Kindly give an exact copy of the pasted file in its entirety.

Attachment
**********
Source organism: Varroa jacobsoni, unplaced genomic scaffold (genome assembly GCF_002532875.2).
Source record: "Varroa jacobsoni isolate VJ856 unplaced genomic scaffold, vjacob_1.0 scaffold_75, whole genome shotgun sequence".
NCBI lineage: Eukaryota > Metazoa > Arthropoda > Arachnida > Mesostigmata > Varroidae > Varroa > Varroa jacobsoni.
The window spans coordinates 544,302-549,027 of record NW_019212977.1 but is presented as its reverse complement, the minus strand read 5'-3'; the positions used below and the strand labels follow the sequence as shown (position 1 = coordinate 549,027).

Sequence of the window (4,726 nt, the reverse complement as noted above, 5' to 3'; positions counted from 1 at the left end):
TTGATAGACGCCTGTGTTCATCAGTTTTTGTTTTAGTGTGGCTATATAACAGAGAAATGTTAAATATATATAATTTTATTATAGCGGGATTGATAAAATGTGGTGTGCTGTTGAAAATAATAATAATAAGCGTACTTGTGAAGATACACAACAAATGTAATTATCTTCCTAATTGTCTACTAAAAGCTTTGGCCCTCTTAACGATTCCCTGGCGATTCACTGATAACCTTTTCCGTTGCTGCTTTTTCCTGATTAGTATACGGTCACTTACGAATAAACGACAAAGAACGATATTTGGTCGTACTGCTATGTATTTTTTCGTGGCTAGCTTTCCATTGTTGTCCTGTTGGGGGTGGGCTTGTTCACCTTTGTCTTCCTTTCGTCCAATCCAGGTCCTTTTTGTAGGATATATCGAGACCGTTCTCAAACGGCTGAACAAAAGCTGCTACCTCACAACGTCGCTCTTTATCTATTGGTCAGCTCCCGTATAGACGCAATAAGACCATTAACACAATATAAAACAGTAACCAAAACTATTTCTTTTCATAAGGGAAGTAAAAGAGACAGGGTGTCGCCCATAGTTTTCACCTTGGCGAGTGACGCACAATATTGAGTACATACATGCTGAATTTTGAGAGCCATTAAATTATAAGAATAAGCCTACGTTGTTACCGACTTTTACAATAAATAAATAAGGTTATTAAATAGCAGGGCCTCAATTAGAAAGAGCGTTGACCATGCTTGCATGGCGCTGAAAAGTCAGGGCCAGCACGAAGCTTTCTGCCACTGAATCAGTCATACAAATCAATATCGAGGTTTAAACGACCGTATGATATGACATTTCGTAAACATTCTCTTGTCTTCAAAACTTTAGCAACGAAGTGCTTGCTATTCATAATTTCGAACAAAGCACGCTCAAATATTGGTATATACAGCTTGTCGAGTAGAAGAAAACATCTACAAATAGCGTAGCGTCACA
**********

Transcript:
Source organism: Varroa jacobsoni, unplaced genomic scaffold (genome assembly GCF_002532875.2).
Source record: "Varroa jacobsoni isolate VJ856 unplaced genomic scaffold, vjacob_1.0 scaffold_75, whole genome shotgun sequence".
NCBI lineage: Eukaryota > Metazoa > Arthropoda > Arachnida > Mesostigmata > Varroidae > Varroa > Varroa jacobsoni.
The window spans coordinates 544,302-549,027 of record NW_019212977.1 but is presented as its reverse complement, the minus strand read 5'-3'; the positions used below and the strand labels follow the sequence as shown (position 1 = coordinate 549,027).

Sequence of the window (4,726 nt, the reverse complement as noted above, 5' to 3'; positions counted from 1 at the left end):
TTGATAGACGCCTGTGTTCATCAGTTTTTGTTTTAGTGTGGCTATATAACAGAGAAATGTTAAATATATATAATTTTATTATAGCGGGATTGATAAAATGTGGTGTGCTGTTGAAAATAATAATAATAAGCGTACTTGTGAAGATACACAACAAATGTAATTATCTTCCTAATTGTCTACTAAAAGCTTTGGCCCTCTTAACGATTCCCTGGCGATTCACTGATAACCTTTTCCGTTGCTGCTTTTTCCTGATTAGTATACGGTCACTTACGAATAAACGACAAAGAACGATATTTGGTCGTACTGCTATGTATTTTTTCGTGGCTAGCTTTCCATTGTTGTCCTGTTGGGGGTGGGCTTGTTCACCTTTGTCTTCCTTTCGTCCAATCCAGGTCCTTTTTGTAGGATATATCGAGACCGTTCTCAAACGGCTGAACAAAAGCTGCTACCTCACAACGTCGCTCTTTATCTATTGGTCAGCTCCCGTATAGACGCAATAAGACCATTAACACAATATAAAACAGTAACCAAAACTATTTCTTTTCATAAGGGAAGTAAAAGAGACAGGGTGTCGCCCATAGTTTTCACCTTGGCGAGTGACGCACAATATTGAGTACATACATGCTGAATTTTGAGAGCCATTAAATTATAAGAATAAGCCTACGTTGTTACCGACTTTTACAATAAATAAATAAGGTTATTAAATAGCAGGGCCTCAATTAGAAAGAGCGTTGACCATGCTTGCATGGCGCTGAAAAGTCAGGGCCAGCACGAAGCTTTCTGCCACTGAATCAGTCATACAAATCAATATCGAGGTTTAAACGACCGTATGATATGACATTTCGTAAACATTCTCTTGTCTTCAAAACTTTAGCAACGAAGTGCTTGCTATTCATAATTTCGAACAAAGCACGCTCAAATATTGGTATATACAGCTTGTCGAGTAGAAGAAAACATCTACAAATAGCGTAGCGTCACA